Lorde’s poetry was published regularly during the 1960s: in Langston Hughes's 1962 New Negro Poets, USA, in several foreign anthologies, and in black literary magazines. During this time she was politically active in the civil rights, antiwar, and feminist movements. (AT)

A turning point for Lorde was the year 1968. She received a National Endowment for the Arts grant, and in spring of 1968 she became poet in residence at Tougaloo College, a small historically black institution in Mississippi. Her experiences as both teacher and writer of poetry virtually changed Lorde's life. (BK)

She discovered that teaching is similar to writing: "Both became ways of exploring what I need for survival" ;(Tate, Black Women Writers at Work). At Tougaloo she met her companion of many years, Frances Clayton. (AT)

Her first volume of poetry, The First Cities (1968), was published by the Poet's Press and edited by Diane di Prima, a former classmate and friend from Hunter High School. This volume was cited as an innovative and refreshing rhetorical departure from the confrontational tone prevalent in African American poetry at the time. Dudley Randall, fellow poet and critic, asserted in his review of the book that "[Lorde] does not wave a black flag, but her blackness is there, implicit, in the bone." ;Lorde's second volume, Cables to Rage (1970), which was mainly written during her tenure at Tougaloo, addresses themes of love, betrayal, childbirth, and the complexities of raising children. It is particularly noteworthy for the poem "Martha" ;in which Lorde poetically confirms her homosexuality: "we shall love each other here if ever at all." ;(BK)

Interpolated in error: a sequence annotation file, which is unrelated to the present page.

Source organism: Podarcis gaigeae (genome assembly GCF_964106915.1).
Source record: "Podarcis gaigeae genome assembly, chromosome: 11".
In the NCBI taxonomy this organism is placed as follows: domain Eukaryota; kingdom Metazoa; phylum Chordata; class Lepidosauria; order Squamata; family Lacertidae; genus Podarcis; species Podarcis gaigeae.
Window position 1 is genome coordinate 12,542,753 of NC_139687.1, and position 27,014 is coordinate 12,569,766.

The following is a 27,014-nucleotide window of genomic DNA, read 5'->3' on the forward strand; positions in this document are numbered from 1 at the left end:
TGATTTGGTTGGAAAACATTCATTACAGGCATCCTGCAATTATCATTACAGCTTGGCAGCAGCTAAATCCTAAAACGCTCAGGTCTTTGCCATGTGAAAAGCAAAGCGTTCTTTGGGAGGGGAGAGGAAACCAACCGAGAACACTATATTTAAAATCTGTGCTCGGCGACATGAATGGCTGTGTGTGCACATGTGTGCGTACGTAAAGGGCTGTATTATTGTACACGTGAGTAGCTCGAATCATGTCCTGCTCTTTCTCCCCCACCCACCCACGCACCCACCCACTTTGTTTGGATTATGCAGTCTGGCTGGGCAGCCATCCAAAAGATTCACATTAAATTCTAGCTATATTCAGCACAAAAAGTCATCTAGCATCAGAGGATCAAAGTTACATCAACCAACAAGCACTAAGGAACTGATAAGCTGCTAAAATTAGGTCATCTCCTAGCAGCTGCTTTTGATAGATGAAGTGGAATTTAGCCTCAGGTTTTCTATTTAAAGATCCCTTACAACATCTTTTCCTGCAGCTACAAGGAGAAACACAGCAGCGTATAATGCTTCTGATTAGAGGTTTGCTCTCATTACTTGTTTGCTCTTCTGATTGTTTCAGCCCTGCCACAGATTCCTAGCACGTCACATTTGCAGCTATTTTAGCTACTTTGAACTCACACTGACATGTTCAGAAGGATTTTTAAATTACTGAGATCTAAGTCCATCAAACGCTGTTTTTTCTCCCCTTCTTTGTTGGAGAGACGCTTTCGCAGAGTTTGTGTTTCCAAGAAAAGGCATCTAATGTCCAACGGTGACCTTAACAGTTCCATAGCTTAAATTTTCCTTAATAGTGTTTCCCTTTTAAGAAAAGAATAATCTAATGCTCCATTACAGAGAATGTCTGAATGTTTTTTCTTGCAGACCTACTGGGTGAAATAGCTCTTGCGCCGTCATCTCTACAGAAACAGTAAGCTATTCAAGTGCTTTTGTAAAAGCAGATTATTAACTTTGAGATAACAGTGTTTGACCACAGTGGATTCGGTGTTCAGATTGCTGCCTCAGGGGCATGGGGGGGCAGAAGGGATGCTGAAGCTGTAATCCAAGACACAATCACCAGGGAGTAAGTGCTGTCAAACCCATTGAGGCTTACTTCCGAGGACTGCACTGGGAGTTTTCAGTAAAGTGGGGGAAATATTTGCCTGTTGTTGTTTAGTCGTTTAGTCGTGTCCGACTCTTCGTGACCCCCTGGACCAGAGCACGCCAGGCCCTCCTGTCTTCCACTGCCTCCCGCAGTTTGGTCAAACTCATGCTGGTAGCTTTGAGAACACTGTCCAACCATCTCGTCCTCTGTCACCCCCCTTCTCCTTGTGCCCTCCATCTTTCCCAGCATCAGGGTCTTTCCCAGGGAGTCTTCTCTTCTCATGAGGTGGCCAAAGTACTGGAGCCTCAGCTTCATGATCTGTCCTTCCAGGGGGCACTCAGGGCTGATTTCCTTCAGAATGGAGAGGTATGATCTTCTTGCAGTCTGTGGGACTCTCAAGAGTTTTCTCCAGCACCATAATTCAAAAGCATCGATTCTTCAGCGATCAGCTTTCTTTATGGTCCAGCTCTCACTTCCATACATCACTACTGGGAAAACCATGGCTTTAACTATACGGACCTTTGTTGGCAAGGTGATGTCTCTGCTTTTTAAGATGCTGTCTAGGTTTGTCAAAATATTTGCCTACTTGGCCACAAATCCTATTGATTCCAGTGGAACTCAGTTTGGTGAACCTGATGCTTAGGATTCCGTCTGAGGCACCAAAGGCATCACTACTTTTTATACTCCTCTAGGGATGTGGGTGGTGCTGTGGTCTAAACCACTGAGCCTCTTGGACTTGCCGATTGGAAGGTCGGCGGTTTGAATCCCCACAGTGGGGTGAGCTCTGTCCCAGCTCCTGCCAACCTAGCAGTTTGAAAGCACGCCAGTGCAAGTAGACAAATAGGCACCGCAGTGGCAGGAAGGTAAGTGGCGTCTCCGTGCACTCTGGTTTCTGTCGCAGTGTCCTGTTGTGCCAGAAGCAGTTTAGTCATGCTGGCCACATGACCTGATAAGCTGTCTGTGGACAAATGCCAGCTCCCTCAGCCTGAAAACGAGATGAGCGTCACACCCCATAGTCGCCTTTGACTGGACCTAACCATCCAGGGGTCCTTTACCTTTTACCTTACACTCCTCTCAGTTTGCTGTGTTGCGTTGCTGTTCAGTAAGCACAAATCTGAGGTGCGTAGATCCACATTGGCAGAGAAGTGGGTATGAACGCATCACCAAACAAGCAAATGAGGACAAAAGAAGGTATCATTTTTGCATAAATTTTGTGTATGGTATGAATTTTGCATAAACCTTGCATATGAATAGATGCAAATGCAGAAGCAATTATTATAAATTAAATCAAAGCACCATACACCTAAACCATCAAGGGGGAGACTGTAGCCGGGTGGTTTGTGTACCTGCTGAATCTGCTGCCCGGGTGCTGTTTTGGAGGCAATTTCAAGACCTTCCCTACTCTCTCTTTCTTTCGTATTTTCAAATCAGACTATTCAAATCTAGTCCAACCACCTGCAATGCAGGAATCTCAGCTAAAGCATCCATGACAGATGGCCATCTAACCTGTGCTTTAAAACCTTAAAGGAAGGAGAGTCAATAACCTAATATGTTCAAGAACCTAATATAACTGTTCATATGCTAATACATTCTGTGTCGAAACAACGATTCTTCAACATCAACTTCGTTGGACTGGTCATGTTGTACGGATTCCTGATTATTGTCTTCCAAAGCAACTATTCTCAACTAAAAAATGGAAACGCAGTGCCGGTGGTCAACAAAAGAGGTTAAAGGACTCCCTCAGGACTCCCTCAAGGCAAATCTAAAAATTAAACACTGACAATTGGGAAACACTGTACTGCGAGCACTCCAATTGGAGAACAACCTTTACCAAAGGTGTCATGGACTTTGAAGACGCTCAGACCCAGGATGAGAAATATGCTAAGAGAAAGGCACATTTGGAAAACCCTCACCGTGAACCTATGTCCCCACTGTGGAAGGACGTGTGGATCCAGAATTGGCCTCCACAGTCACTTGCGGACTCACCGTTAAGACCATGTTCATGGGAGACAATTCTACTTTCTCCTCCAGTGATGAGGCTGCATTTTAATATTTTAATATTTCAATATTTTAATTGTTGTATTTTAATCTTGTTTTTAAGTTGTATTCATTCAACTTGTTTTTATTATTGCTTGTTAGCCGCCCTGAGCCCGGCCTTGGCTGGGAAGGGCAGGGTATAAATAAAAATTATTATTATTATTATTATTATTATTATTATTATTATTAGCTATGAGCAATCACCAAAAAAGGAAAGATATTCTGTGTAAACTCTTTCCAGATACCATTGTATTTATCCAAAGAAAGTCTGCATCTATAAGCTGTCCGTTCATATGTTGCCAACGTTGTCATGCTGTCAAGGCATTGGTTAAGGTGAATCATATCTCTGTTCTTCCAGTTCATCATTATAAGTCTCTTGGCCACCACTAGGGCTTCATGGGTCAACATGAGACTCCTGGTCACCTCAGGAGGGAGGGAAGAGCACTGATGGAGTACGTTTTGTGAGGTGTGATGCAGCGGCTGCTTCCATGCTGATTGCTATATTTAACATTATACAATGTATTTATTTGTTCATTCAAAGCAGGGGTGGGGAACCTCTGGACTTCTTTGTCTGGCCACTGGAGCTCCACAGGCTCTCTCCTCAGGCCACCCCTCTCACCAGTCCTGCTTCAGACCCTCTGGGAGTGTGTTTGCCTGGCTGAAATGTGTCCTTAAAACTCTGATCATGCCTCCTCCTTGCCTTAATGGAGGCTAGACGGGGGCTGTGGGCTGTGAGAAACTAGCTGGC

Her experience as a poet in residence at Tougaloo College in Mississippi (her first trip to the Deep South, her first workshop situation with young African American students, her first time away from her children) and the circumstances that followed her stay there (Martin Luther King, Jr.’s assassination, Robert Kennedy's death, a close friend's accident) made her see the shortness of life and the necessity for immediate action. The pieces in her second volume of poetry reflect this urgency and the function, for Lorde, of art to protest if not change destructive social patterns.

Rooted in her anger at the racism and sexism that have marked the history of the United States, the poems in Cables to Rage introduced themes that carried through much of Lorde's work: violence, hunger, cloaks of lies, dishonest silences, struggle for voice, faith in the capacity to love, growth through dreams, desperate hope and defiance amid dying and loss, and painful birthing. Recurrent in these poems are images of shedding and of fiery renewal: obsolete or false coverings (snakeskin, cocoon, weeds, dead poems) must be stripped and discarded so that the new can grow. While many African American poets of her time focused on black nationalism and urban realism, Lorde placed relationships amid global concerns and gave voice to what many had rejected, hidden, or ignored. "Martha," ;for instance, Lorde's first overtly lesbian poem to be published and the longest piece in the volume, was strategically centered in Cables to Rage. A writer who saw herself in relational dialogue with the rest of the world, Lorde explained that her work owed much to her ancestors, to the love and support of women, and to African and African American artists, and she insisted in her poetry and prose that without community, coalition across differences, and freedom from all oppression, there is no true liberation at all. (AR)

Her next volume of poetry, From A Land Where Other People Live (1973), was published by Broadside Press. There exists obvious personal and poetic growth in her expanding thematic scope and vision of worldwide injustice and oppression. Her subtle anger is fully developed yet she addresses other important concerns: the complexities surrounding her existence as an African American and as a woman, mother, lover, and friend. Anger, terror, loneliness, love, and impatience illuminate the pages of From a Land Where Other People Live as Lorde's personal experiences have now become universal. This volume was nominated for the National Book Award for poetry in 1973.